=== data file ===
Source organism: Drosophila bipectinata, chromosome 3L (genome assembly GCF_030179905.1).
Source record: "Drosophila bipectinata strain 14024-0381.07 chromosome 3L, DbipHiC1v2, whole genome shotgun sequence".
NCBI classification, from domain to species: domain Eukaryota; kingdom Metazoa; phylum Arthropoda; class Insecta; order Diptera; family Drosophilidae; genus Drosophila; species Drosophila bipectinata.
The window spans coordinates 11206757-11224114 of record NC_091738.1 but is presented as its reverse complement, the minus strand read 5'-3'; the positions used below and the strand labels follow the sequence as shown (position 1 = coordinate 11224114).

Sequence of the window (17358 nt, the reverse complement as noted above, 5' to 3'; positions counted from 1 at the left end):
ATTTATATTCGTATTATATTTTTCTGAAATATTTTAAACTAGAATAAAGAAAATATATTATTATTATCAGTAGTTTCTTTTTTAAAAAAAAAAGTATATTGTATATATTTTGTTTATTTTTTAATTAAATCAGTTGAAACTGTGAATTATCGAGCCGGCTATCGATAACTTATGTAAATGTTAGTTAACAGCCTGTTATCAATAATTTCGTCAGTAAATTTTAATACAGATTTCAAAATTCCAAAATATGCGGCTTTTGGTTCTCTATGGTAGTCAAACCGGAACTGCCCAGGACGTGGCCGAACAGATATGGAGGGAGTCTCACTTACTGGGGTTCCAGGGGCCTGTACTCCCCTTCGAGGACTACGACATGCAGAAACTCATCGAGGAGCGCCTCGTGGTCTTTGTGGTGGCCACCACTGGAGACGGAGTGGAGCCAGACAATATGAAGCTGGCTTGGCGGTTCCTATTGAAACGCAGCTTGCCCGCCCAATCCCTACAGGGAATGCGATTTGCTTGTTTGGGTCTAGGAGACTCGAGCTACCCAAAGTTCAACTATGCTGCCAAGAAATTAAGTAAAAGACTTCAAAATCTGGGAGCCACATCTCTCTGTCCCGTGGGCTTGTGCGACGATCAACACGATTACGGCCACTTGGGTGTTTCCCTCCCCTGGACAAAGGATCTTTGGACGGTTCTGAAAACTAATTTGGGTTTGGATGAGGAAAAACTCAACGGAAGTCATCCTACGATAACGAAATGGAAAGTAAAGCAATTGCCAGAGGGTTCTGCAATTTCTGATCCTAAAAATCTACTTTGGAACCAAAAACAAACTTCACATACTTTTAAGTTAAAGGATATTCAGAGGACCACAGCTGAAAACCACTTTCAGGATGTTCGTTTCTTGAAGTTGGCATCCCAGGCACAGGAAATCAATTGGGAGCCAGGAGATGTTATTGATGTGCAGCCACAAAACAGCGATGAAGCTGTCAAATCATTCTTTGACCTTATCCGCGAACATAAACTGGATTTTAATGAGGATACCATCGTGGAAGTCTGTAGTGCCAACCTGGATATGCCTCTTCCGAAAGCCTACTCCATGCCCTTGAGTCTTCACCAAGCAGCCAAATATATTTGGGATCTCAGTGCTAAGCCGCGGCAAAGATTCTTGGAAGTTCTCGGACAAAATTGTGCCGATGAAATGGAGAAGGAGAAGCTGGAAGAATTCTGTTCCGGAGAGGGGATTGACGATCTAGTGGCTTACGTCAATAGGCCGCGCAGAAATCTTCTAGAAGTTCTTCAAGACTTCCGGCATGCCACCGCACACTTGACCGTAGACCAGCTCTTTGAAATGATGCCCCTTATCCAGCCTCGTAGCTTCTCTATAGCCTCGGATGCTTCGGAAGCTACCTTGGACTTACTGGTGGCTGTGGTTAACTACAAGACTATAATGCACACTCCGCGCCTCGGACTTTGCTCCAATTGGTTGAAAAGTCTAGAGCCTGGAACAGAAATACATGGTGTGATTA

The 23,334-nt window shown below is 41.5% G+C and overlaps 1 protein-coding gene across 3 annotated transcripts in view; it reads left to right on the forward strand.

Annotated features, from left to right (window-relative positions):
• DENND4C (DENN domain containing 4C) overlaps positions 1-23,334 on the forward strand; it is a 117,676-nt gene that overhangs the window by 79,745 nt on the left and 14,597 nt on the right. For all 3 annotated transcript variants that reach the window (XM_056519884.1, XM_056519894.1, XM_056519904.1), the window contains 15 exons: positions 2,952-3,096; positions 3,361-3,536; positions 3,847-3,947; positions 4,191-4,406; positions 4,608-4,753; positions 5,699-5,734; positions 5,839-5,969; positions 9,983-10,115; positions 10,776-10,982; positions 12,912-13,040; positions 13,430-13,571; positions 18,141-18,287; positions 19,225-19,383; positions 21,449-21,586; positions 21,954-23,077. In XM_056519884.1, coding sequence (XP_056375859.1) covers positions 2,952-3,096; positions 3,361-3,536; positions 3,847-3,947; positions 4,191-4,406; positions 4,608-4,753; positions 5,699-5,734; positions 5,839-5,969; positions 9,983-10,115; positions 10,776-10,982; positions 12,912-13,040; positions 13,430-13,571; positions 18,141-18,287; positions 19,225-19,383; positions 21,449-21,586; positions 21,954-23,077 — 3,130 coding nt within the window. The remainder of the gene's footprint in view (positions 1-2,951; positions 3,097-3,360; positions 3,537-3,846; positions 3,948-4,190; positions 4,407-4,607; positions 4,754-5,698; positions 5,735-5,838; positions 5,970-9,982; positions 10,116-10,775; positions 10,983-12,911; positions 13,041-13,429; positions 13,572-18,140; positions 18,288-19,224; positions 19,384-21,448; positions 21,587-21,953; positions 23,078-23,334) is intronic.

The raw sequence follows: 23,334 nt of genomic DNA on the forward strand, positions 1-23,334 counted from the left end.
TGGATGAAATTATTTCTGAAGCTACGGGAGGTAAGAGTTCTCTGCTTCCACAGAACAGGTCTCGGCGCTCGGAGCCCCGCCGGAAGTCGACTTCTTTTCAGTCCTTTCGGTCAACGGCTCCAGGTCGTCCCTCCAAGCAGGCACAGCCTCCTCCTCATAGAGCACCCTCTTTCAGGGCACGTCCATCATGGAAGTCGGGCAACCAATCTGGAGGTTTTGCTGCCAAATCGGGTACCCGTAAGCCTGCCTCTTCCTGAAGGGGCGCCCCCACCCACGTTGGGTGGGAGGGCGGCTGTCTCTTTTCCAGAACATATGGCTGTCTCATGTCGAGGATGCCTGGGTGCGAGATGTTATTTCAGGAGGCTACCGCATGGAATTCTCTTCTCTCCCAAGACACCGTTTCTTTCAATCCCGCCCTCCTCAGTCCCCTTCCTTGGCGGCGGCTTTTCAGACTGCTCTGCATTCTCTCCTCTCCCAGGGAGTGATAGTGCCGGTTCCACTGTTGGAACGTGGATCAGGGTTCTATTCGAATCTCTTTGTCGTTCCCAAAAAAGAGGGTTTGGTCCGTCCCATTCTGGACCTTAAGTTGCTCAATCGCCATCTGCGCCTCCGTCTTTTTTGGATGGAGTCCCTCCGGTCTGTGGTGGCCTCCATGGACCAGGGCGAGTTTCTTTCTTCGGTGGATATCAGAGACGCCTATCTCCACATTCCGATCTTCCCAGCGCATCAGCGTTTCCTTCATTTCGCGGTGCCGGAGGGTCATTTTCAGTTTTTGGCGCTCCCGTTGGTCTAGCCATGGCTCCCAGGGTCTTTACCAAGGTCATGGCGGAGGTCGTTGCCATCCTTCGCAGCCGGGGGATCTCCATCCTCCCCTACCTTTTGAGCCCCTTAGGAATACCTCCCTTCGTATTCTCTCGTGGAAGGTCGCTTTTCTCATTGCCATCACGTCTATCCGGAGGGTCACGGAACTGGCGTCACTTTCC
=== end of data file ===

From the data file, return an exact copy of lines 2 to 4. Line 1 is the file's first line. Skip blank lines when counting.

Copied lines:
Source record: "Drosophila bipectinata strain 14024-0381.07 chromosome 3L, DbipHiC1v2, whole genome shotgun sequence".
NCBI classification, from domain to species: domain Eukaryota; kingdom Metazoa; phylum Arthropoda; class Insecta; order Diptera; family Drosophilidae; genus Drosophila; species Drosophila bipectinata.
The window spans coordinates 11206757-11224114 of record NC_091738.1 but is presented as its reverse complement, the minus strand read 5'-3'; the positions used below and the strand labels follow the sequence as shown (position 1 = coordinate 11224114).